Having said that, that is not necessarily universally the case. Lots of Indians don't have health insurance. The government does provide certain health insurance for government employees. So there are insurance companies that are beginning to come in and provide insurance. It's not a pretty situation in India. I don’t want to romanticize that it’s a great program in India. No. It's good-quality medical care, that's for sure. But do we have good-quality universal health coverage? No, we don't.
JULIA KENNEDY: Has it been difficult to afford this health care over the company's history?
ASHOK VASUDEVAN: I try not to think about it. I've been a little bit in denial, because honestly I don't like to see it as a line item which we should focus on, because you start worrying about cost. Of course you've got to be careful about how you spend your money. But I like to think that we shouldn't be focusing on that.
If my eyes are on that line item, then there's a problem. I should be thinking about revenue generation. I should be thinking about creating an environment for creativity within the organization. I shouldn't be worrying about one line item. I don't want that tail to wag the dog.
But it is becoming expensive. It is a big-ticket item. But like I mentioned, I don't want to look at it.
JULIA KENNEDY: Let's talk also about your education program, which is fairly unique. Explain to me how that works.
ASHOK VASUDEVAN: The education program works in a couple of interesting ways.
As far as the U.S. is concerned, we encourage people. Because of our environment, trying to keep it knowledge-driven, we encourage employees to go take courses all the time.
JULIA KENNEDY: How many employees do you have?
ASHOK VASUDEVAN: Worldwide we have 450 employees.
But we encourage people to go for advanced education, go for continuing education. So it's a big part of our push. We encourage them to do that.
If they will go away for a week's course, it doesn't come off from their annual vacation. That's not what we like to do. So you can happily go.
In certain cases, when it is relevant to the business or relevant to the function, we will absolutely support it fully. But if they want to learn Eastern Medieval dancing, we might not financially support it, but we are not going to stop them from going there by debiting their vacation. No. We say: "Go. Do what turns you on. That’s important."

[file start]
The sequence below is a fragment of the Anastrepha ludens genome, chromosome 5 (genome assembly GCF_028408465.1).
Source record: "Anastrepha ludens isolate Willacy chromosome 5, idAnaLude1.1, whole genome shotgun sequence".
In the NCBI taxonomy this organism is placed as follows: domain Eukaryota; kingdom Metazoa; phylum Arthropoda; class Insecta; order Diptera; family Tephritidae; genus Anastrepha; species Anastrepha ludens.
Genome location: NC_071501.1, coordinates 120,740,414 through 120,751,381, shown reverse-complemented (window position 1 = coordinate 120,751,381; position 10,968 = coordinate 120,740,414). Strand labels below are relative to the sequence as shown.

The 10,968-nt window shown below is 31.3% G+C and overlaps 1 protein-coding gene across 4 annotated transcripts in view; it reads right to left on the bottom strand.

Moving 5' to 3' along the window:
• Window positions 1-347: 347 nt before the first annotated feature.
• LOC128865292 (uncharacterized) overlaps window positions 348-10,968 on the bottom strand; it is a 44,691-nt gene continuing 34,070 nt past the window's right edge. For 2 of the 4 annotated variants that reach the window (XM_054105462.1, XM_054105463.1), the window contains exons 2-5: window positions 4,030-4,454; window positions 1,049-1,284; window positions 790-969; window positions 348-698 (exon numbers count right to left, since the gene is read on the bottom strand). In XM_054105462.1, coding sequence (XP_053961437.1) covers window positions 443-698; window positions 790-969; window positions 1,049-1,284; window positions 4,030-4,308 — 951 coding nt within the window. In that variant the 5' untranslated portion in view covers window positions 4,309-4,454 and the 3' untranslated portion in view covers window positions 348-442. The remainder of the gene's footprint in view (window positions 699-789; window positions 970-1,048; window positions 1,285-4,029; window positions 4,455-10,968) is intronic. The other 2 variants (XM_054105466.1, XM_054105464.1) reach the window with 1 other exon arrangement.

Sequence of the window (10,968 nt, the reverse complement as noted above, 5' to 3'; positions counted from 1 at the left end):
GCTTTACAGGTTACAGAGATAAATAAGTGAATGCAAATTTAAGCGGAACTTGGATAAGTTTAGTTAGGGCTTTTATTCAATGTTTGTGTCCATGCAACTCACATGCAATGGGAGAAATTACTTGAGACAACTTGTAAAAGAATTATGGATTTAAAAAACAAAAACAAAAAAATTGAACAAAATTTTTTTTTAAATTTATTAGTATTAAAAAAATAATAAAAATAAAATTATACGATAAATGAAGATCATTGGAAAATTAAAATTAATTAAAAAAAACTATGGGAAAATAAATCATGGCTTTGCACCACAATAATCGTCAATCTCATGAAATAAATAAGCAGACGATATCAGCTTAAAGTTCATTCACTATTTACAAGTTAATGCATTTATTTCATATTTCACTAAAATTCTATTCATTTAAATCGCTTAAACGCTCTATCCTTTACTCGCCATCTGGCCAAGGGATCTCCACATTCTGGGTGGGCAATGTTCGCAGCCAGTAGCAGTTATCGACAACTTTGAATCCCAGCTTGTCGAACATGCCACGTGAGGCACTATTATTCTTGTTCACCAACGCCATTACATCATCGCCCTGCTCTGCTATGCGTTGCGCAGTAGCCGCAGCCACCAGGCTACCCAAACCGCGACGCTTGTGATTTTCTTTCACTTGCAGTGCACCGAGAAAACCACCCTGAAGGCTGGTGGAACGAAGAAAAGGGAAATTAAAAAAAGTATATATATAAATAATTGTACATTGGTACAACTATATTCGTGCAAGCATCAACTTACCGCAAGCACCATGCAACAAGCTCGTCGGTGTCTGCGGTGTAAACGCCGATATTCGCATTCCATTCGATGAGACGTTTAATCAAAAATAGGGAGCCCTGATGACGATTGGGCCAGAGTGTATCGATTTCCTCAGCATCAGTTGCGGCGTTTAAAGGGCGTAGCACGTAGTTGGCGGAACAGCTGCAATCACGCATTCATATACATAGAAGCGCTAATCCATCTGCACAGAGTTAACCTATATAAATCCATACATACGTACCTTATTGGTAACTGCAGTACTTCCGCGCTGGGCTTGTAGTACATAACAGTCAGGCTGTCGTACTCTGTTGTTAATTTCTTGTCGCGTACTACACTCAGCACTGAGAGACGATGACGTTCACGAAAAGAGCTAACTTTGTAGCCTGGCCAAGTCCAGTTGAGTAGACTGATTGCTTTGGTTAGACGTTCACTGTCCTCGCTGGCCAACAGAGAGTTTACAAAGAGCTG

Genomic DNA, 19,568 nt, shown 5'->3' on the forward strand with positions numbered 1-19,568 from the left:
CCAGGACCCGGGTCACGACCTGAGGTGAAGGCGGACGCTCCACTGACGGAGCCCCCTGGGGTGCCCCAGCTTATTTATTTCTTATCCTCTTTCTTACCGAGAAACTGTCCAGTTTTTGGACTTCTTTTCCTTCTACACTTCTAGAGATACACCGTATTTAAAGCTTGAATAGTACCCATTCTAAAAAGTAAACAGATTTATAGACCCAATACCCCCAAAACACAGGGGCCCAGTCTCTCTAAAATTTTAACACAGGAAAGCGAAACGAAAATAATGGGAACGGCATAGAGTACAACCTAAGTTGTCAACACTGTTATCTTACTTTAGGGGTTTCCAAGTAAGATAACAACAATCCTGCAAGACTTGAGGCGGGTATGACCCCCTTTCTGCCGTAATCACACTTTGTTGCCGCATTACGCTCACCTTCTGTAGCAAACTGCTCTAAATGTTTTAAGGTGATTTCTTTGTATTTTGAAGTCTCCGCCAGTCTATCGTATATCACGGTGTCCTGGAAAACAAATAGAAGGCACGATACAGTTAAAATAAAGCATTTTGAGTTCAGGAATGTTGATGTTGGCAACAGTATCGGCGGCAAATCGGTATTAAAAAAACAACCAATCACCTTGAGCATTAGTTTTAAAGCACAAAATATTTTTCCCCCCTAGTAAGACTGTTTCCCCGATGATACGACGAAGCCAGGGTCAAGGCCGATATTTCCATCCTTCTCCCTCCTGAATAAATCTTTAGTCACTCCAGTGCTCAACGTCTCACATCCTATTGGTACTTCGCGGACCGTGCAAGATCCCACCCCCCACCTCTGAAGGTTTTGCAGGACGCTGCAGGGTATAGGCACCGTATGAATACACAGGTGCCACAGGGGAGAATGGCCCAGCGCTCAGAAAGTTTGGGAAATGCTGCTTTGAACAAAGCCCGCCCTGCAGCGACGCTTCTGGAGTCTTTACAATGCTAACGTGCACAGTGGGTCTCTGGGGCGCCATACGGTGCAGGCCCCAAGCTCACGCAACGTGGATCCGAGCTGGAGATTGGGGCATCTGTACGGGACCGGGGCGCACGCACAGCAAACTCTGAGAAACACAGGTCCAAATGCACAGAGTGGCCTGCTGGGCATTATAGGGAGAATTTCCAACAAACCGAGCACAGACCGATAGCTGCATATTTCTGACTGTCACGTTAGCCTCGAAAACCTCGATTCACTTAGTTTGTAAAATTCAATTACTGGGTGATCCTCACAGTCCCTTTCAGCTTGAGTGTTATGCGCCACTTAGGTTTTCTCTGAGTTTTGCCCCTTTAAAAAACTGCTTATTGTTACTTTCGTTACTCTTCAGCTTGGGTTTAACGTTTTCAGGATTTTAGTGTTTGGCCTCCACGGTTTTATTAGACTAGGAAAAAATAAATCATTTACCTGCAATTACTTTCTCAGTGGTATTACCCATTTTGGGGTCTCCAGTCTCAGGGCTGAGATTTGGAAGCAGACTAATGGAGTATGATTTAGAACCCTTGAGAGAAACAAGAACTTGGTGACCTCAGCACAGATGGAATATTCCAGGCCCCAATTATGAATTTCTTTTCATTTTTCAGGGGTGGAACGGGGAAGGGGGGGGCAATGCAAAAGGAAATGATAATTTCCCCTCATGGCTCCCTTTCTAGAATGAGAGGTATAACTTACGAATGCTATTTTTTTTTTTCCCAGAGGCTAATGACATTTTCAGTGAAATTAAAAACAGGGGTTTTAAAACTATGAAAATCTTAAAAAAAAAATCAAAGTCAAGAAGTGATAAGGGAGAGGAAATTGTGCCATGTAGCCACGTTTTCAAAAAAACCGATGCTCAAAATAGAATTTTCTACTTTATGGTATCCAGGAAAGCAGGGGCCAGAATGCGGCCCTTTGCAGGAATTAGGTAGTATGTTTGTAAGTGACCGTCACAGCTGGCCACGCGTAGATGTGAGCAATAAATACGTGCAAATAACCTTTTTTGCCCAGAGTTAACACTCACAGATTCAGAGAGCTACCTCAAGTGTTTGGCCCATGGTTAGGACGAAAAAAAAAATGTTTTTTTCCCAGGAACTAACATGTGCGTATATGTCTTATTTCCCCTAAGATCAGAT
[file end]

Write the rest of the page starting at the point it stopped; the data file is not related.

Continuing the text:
In Tasty Bite in India, we have a good program for education even within the company, and also for their children. But that goes to the second branch of our ecosystem, which is our relationship with the community. So we have a program where we support one dollar for every dollar of the workers' cooperative education fund for the workers' children.
At the time when we took over Tasty Bite as a manufacturing unit from Unilever, actually as it turns out there was a little bit of an illiteracy issue within Tasty Bite's workforce. We of course laid off nobody. But today there is nobody in the company who can be remotely called illiterate, no way.
But we were more concerned about their children, because that's the ecosystem, that's the society that we live in. So we decided to support that.
We do it dollar for dollar. We do that through primary school, middle school, high school, undergrad, and grad, meaning there is no end to it. Just keep studying and we will support it dollar for dollar, just so that the next generation is well-educated, and not because they don't have the wherewithal.
JULIA KENNEDY: I would imagine this also shows itself in employee loyalty. So do you see that employees stay longer with the company due to these benefits?
ASHOK VASUDEVAN: We do. We don't measure the impact of any of these measures because this is not done for a specific business reason. It is done only because we just do it. So we don't measure the impact of this on anything specific within the company.
But having said that, yes, we have people who have stayed in the company for a very long period of time.
JULIA KENNEDY: You also have a lot of initiatives dealing with sustainability at Tasty Bite.
How did you start to look at your footprint?
ASHOK VASUDEVAN: Just becoming more sensitive to the environment. Like most other people, I was not sensitive to the environment. I just came across a series of reports, and one of them particularly really struck me, which was a McKinsey report.
I always knew that the food industry is a prodigious consumer of water. Today we consume close to 1 million liters of water a day. So we put a recycling program in place about—I want to say five years ago. I'm amazed we didn’t put it in sooner. Today we recycle a little over 30 percent. But we have a target to recycle completely by 2018, 100 percent recycled. Which is kind of theoretical, because you never will recycle 100 percent because there's going to be some drainage and evaporation losses. But in terms of the actual activity, we want complete recycling.
That 300,000 liters of recycling has come with a certain investment. But more importantly, that is an investment we do measure in terms of the return. I am totally persuaded that is the right thing we did, especially because our factory is in a rain-shadow area, and therefore we are dependent on both the government water and the canals close by. So the less we draw, the better it is.